No matter where you go in India, even the remote village, you are likely to find a tea-stall, with a Chai-walla brewing the concoction, squeezing every last flavor. There is always a crowd of eager and tired folks waiting patiently for their chai. Tea re-vitalizes your body. It is a great anti-oxidant.
India has one of the largest railway networks in the world. Every train station has tea-stalls. Hawkers carry tea-buckets doling out hot cups to weary travelers as the trains pull into the train stations. One of my enduring memories growing up in India is traveling on the train in the sleeper-coach and waking up to the lilting calls of the tea-hawkers.
There are many stories of how tea brings people together. When you visit friends – tea and snacks are probably the most common offering. A cup of tea bonds friendships and heals differences. A guest rejecting an offer of a cup of tea may even hurt their feelings. The ultimate bonding is sharing a cup of tea – between two people – albeit in different saucers. When you visit a commercial establishment, as a sign of respect for the customer, tea is offered. Read more in my cookbook for Tea.
Recently, I was invited to speak and present “The Place of Tea in Indian Culture and the Kerala Tea Gardens” at the Boston Athenaeum. Here is a short synopsis. I am delighted that my Cookbooks were displayed and showcased in the museum! Thanks Hannah Weisman! Hannah is the Director of Education at Boston Athenaeum.
The museum is a historical place and encourages historical books. The Boston Athenaeum is steeped in history. Founded in 1807, the Boston Athenæum is one of the oldest and most distinguished independent libraries and cultural institutions in the United States.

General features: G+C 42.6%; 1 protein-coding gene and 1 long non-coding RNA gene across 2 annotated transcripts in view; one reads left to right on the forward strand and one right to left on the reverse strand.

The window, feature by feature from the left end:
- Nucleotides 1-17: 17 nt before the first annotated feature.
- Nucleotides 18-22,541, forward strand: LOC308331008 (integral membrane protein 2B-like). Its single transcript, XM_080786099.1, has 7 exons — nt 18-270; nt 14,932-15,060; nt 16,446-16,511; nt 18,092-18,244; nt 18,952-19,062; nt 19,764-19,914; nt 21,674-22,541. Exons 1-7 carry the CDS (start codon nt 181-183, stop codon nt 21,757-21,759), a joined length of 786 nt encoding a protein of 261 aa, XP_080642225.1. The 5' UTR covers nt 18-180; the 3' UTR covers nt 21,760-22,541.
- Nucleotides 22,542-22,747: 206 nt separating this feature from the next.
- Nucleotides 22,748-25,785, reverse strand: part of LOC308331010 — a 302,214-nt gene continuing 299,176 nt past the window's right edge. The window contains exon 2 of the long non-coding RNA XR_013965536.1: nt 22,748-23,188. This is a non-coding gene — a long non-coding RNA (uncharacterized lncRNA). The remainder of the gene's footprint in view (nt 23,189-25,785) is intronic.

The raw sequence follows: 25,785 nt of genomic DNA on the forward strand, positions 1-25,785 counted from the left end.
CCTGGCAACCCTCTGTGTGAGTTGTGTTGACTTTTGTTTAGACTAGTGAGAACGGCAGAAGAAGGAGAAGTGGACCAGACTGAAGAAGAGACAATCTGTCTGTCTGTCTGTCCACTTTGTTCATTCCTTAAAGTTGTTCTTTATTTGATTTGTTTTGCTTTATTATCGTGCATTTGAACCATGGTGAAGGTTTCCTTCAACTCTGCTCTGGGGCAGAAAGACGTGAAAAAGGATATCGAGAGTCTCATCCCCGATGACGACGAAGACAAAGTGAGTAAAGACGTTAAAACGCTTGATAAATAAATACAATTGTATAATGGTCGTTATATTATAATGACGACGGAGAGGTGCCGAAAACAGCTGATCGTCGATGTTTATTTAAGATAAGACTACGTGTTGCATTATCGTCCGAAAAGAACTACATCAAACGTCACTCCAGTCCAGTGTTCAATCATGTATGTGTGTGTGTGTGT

Tea / Chai Recipes:
Ginger Tea
Masala Chai
Parsi Chai
Cardamom Tea
Teas of India Cookbook

More on The place of Tea in Indian Culture on ParsiCuisine.com

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Parsi Films that never made it

Parsi Films that never made it

When Harry met Salli BotiBohemian RhapsodawaterwallaTata, Mr. ChipsSo near, yet so farchaMalcolm Baug XLast Tango in Parsi ColonyWhere Eagles DaruwallaHomi AloneDhansak With WolvesChariots of Fire TempleTehmina the Shrew and/or The Taming of KekashrooAnahita HallGuess Who’s Coming to DinyarAntony and Cleopatra ni machhiApocalypse NowrowjiDriving Miss DinshawDinshawshank Redemption and/or Maneckshawshank RedemptionThe Big LeBawaskiAdil To Pagal HaiWaiting for […]

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Khordad Sal Mubarak

Khordad Saal Mubarak

Khordad Sal The birthday of Zoroaster Khordad Sal is celebrated as the birthday of Zoroaster. This is known as the ‘Greater Noruz’ and happens six days after Navroze. The chosen date is symbolic since the actual date of the Prophet’s birth cannot be identified accurately. This festival is considered one of the most important in the Zoroastrian […]